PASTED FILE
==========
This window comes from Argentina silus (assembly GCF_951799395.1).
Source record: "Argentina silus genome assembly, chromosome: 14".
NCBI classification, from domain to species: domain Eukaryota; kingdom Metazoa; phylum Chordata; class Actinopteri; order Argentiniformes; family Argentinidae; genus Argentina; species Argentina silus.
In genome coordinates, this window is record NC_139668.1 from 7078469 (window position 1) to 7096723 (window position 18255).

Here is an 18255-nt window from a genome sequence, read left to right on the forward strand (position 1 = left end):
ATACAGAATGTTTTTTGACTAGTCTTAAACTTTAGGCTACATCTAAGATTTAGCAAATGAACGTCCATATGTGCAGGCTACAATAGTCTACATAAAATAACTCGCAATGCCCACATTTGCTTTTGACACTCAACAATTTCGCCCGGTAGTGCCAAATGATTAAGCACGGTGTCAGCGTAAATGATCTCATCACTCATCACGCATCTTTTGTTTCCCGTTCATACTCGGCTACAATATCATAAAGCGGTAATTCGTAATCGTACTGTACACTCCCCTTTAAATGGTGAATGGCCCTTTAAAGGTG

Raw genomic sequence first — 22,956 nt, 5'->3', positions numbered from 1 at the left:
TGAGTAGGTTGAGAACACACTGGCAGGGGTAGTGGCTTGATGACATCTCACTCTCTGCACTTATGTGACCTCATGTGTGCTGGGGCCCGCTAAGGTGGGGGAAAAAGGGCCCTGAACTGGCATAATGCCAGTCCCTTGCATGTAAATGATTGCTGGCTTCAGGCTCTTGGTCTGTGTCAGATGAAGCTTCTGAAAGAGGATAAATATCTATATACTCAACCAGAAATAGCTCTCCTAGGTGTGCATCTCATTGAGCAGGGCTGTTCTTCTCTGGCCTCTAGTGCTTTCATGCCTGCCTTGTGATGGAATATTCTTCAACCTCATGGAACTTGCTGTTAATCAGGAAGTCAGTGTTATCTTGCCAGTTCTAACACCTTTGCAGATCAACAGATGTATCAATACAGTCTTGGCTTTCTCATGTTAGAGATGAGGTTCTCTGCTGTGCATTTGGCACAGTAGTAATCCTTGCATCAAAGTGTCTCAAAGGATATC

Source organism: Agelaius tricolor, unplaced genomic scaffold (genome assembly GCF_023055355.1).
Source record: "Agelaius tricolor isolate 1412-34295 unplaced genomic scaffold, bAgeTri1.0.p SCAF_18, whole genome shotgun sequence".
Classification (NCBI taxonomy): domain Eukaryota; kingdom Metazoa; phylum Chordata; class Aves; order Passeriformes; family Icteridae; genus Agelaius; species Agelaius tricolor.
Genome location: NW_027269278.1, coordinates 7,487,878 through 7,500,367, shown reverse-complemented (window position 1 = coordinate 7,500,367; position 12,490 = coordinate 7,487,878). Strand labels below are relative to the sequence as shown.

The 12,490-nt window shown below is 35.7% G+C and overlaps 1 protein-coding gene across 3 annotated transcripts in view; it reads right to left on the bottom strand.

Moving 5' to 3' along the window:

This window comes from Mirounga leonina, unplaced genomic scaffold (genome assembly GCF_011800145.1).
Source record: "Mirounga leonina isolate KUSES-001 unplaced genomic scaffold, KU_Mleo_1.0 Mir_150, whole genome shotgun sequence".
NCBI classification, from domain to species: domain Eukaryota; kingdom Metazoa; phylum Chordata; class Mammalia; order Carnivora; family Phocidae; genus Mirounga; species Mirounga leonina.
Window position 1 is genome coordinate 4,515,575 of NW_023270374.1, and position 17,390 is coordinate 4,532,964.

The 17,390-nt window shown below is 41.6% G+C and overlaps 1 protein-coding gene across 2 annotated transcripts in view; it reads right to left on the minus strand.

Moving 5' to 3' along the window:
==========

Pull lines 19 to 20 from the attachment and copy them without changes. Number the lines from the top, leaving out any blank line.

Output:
The 17,390-nt window shown below is 41.6% G+C and overlaps 1 protein-coding gene across 2 annotated transcripts in view; it reads right to left on the minus strand.

Moving 5' to 3' along the window: